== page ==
Monday, 20 May 2019

Researchers discover laminin which can convert stem cells into retinal-like cells

02 January 2019 | News

Researchers from Osaka University in Japan have discovered a way to convert human pluripotent stem cells into various cell types in the human eye.

Representative Image

Representative Image

Researchers from Osaka University in Japan have discovered a way to convert human pluripotent stem cells into various cell types in the human eye.

 Growing the stem cells on a protein called laminin, which is typically present in the structural matrix outside of cells, the researchers observed the formation of cell colonies arranged as four concentric zones. Each of these zones exhibited characteristics specific to a particular anatomical component of the eye. By varying the type of laminin used, the researchers were also able to obtain cells with different mobilities, densities and tendencies to interact. For each version or isoform of laminin, the resultant cells differentiated in vitro matched those found in various parts of the eyes of embryonic mice where the same laminin isoform predominated.

 “We found that the different laminin isoforms affected whether and how fast the cells migrated outwards from the point at which the colony was originally seeded and the density at which the cells in the colony were packed,” said Hayashi. “These different behaviors were related to the kinds of cells that the stem cells turned into, showing that we could specifically produce an ocular cell type just by choosing the appropriate type of laminin for the targeted cells.”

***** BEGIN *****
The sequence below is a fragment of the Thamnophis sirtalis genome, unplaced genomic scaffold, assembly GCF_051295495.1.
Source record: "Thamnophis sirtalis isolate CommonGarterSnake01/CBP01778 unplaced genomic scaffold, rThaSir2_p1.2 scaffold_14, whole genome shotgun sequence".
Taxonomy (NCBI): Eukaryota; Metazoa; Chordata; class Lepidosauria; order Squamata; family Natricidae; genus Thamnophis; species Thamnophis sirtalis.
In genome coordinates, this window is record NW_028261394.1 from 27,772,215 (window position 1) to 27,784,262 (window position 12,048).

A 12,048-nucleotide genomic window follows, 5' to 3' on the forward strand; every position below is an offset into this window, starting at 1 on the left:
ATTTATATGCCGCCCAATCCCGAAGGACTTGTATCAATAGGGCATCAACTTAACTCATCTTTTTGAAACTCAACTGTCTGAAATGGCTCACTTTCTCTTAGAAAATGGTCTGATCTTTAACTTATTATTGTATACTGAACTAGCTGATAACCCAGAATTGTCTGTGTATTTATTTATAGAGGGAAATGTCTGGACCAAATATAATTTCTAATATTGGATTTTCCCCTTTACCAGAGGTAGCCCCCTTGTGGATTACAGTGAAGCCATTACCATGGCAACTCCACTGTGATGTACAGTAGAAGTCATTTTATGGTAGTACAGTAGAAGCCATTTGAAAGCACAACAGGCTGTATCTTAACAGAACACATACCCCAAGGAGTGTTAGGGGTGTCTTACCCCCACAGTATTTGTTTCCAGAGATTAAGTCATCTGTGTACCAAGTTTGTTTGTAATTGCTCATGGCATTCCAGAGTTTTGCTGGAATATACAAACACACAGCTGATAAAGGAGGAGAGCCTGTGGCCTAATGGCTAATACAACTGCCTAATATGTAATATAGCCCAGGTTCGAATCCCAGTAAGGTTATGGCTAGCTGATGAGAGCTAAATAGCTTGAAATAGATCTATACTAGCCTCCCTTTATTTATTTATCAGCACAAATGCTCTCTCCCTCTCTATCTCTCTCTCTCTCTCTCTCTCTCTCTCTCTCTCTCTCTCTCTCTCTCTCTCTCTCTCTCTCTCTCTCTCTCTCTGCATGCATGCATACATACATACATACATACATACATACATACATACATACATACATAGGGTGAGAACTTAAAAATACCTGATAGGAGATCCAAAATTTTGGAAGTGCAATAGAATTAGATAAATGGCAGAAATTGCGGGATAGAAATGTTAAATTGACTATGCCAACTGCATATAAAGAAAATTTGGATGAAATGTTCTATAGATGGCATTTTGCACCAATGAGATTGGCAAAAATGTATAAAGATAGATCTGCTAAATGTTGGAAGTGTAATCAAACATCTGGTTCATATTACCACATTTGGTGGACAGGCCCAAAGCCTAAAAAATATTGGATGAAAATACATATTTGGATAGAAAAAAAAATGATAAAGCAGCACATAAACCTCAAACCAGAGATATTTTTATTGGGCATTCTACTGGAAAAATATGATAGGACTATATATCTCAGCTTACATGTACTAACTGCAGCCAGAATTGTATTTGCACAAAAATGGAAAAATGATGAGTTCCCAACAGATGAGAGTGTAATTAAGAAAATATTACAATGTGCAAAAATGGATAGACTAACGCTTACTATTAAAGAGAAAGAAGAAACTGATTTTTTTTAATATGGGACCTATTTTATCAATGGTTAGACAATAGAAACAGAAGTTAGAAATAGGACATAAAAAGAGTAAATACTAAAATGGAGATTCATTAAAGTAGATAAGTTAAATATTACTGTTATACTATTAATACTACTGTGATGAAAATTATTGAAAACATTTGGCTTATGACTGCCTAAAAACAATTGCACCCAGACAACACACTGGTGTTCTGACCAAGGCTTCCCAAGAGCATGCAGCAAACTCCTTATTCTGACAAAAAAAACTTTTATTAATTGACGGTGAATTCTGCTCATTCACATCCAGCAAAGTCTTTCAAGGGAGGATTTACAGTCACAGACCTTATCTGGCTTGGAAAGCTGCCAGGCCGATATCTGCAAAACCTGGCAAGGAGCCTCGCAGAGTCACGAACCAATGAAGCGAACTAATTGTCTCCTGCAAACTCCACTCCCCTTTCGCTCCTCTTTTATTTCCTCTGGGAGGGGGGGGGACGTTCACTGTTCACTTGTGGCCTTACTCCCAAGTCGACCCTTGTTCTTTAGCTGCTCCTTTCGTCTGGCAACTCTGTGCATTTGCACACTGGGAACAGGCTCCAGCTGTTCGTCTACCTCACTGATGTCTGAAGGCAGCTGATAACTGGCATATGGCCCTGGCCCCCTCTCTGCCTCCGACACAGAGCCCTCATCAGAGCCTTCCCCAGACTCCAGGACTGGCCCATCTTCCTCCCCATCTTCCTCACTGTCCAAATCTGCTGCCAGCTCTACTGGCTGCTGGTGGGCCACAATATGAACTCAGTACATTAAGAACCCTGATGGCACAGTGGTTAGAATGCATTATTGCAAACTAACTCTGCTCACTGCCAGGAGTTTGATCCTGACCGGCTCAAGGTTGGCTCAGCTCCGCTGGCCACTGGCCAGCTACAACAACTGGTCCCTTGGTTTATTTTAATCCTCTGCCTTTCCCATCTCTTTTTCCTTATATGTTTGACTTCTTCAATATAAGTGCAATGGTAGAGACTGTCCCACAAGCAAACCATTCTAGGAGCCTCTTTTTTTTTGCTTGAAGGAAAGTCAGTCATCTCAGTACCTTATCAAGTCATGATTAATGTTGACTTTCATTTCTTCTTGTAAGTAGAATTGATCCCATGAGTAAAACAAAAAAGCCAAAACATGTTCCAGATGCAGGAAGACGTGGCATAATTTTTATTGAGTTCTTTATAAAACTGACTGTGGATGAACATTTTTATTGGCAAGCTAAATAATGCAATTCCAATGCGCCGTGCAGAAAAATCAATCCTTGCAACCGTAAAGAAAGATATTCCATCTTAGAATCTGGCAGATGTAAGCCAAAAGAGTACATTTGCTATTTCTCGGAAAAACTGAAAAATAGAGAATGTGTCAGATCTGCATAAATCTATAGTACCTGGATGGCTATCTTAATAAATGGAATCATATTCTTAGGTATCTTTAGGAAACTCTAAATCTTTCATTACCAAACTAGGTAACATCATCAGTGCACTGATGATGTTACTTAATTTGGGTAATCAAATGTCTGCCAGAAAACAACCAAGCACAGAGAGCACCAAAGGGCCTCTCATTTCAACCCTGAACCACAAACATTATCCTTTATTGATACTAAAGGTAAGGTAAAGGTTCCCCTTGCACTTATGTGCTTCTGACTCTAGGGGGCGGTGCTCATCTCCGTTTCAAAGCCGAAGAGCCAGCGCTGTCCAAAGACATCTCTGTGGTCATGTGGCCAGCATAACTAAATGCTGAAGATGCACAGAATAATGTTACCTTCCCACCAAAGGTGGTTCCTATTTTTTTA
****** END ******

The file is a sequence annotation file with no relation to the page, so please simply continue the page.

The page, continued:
The researchers further investigated the molecular mechanisms behind these different behaviors. They found that the laminin isoform that gave rise to colonies with four concentric rings caused the contraction of extracellular structural scaffolds that tether cells together, producing higher-density colony centers. This in turn led to the inactivation of a protein called YAP, which in turn promoted the differentiation of pluripotent stem cells into retinal-like cells in the colony centers. “Now that we can use different laminins to program stem cells to become particular cells found in different parts of the eye, we can harvest and apply them in treatments for a range of ocular diseases,” said Professor Kohji Nishida of Osaka University, who is a co-author of the study. “This could be an extremely useful tool in the field of ophthalmology.”

The study is published in the journal Cell Reports.

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